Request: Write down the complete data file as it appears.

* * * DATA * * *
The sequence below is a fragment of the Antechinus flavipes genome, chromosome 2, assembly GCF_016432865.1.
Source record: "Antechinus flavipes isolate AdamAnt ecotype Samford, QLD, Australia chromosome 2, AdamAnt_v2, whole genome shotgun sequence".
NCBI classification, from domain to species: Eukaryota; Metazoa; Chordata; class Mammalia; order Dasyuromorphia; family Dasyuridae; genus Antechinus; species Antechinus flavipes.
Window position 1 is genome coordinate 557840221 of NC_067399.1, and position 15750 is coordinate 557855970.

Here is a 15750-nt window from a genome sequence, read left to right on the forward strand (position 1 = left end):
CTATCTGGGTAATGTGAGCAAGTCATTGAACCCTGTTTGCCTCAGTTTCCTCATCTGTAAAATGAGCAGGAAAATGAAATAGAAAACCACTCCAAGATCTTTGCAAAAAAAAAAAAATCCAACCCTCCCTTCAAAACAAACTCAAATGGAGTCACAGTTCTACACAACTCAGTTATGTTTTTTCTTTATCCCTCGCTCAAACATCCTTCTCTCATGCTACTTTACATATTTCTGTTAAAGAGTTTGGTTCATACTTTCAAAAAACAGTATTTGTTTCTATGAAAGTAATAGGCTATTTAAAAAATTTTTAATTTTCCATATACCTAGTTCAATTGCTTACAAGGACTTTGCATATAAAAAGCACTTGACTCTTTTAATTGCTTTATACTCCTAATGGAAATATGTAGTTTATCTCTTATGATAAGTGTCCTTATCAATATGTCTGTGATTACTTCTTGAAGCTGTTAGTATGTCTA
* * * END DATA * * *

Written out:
The sequence below is a fragment of the Antechinus flavipes genome, chromosome 2, assembly GCF_016432865.1.
Source record: "Antechinus flavipes isolate AdamAnt ecotype Samford, QLD, Australia chromosome 2, AdamAnt_v2, whole genome shotgun sequence".
NCBI classification, from domain to species: Eukaryota; Metazoa; Chordata; class Mammalia; order Dasyuromorphia; family Dasyuridae; genus Antechinus; species Antechinus flavipes.
Window position 1 is genome coordinate 557840221 of NC_067399.1, and position 15750 is coordinate 557855970.

Here is a 15750-nt window from a genome sequence, read left to right on the forward strand (position 1 = left end):
CTATCTGGGTAATGTGAGCAAGTCATTGAACCCTGTTTGCCTCAGTTTCCTCATCTGTAAAATGAGCAGGAAAATGAAATAGAAAACCACTCCAAGATCTTTGCAAAAAAAAAAAAATCCAACCCTCCCTTCAAAACAAACTCAAATGGAGTCACAGTTCTACACAACTCAGTTATGTTTTTTCTTTATCCCTCGCTCAAACATCCTTCTCTCATGCTACTTTACATATTTCTGTTAAAGAGTTTGGTTCATACTTTCAAAAAACAGTATTTGTTTCTATGAAAGTAATAGGCTATTTAAAAAATTTTTAATTTTCCATATACCTAGTTCAATTGCTTACAAGGACTTTGCATATAAAAAGCACTTGACTCTTTTAATTGCTTTATACTCCTAATGGAAATATGTAGTTTATCTCTTATGATAAGTGTCCTTATCAATATGTCTGTGATTACTTCTTGAAGCTGTTAGTATGTCTA